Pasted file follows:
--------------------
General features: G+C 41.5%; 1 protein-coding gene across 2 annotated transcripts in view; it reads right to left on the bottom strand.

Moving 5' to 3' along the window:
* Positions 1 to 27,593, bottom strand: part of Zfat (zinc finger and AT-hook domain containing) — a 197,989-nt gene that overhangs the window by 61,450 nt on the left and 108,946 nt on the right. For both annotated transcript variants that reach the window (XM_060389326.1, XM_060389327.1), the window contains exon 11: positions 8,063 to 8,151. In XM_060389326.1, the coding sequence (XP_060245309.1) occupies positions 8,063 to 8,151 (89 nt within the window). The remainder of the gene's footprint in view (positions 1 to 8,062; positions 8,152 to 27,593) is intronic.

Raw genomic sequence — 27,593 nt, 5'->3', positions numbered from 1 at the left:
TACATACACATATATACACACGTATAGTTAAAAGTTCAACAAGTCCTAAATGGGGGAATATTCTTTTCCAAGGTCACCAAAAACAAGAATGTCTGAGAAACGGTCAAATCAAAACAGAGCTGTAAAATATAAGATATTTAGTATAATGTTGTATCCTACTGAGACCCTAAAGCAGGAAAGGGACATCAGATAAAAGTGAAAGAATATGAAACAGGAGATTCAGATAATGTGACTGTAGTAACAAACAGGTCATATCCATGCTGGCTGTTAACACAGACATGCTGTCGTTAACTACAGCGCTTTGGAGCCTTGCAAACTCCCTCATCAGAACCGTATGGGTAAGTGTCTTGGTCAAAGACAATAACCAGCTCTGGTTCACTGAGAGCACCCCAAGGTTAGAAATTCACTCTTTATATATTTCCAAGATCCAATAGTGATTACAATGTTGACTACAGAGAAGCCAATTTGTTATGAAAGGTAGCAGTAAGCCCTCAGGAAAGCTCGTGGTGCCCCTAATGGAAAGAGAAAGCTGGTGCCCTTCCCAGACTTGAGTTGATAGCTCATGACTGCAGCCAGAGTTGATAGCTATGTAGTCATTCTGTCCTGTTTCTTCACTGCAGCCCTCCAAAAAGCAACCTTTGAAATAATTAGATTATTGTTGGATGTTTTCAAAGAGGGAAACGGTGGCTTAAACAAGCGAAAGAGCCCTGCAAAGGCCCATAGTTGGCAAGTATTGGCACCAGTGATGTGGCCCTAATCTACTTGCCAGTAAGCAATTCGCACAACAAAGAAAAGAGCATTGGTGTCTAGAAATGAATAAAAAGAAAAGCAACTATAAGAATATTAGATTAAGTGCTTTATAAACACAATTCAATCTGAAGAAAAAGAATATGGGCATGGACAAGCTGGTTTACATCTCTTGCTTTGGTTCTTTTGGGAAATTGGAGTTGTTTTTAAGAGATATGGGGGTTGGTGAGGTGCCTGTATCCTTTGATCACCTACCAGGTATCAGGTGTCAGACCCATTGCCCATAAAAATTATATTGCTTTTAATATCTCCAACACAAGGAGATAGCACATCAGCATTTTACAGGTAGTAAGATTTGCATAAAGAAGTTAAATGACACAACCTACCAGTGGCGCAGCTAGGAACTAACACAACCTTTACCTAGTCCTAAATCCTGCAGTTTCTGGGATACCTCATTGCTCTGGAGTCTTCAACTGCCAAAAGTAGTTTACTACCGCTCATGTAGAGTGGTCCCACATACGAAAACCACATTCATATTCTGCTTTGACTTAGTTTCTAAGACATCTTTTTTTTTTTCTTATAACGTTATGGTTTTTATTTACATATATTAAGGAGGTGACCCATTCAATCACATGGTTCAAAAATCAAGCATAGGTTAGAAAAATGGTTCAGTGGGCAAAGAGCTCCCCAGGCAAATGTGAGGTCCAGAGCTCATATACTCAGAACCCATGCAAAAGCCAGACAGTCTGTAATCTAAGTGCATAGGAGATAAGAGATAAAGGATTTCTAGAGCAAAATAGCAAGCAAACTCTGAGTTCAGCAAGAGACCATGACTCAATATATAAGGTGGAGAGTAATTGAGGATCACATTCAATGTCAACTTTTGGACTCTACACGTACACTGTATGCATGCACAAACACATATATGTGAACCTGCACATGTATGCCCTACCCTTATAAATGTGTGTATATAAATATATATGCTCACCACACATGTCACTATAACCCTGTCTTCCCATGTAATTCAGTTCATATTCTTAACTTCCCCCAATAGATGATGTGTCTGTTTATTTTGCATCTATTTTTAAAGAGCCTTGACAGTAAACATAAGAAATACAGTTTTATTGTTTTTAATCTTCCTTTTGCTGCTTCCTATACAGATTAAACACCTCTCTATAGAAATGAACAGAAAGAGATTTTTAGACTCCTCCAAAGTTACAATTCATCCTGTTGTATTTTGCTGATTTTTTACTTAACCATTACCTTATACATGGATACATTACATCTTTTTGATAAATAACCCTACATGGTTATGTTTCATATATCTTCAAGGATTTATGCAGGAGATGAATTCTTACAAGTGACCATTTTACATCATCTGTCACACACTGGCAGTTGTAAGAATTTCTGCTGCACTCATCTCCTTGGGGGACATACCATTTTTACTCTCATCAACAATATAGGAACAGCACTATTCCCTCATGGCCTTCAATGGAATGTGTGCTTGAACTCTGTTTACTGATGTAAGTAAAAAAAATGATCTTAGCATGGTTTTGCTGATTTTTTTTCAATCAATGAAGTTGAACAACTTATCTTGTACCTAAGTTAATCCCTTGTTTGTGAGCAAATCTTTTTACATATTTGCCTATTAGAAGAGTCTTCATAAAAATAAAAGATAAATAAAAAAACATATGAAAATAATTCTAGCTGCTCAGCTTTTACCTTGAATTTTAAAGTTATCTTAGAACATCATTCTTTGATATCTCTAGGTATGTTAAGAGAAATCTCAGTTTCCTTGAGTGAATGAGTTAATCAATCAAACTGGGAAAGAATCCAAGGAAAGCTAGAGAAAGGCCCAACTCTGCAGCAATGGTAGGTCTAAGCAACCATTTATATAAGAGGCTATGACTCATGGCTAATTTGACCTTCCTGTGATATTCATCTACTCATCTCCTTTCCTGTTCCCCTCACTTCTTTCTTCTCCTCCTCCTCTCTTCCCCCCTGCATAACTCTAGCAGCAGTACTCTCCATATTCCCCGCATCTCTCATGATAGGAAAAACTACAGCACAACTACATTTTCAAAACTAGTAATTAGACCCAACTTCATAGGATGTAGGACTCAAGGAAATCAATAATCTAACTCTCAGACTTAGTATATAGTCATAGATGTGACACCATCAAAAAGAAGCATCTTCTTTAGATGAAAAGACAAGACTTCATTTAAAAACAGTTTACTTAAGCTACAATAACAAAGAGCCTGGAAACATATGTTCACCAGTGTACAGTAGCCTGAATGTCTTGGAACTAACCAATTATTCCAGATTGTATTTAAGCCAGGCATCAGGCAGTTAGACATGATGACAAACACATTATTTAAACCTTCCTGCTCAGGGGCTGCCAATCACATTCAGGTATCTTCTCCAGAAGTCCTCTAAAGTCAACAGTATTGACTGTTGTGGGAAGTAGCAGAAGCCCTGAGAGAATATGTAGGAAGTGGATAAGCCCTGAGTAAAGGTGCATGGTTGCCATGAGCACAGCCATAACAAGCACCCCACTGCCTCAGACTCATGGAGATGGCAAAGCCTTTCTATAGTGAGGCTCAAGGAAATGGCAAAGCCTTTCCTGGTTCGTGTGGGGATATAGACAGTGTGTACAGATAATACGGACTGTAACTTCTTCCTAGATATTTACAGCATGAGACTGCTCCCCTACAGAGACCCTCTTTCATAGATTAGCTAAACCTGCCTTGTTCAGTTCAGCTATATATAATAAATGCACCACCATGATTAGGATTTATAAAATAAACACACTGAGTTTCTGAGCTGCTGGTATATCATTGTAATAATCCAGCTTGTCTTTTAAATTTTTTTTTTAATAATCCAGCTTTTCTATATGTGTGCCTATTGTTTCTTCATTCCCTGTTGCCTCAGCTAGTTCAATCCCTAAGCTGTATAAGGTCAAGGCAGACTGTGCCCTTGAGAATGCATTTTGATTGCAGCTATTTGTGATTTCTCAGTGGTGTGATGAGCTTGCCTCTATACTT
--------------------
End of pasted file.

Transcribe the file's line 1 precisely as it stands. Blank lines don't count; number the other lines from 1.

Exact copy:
General features: G+C 41.5%; 1 protein-coding gene across 2 annotated transcripts in view; it reads right to left on the bottom strand.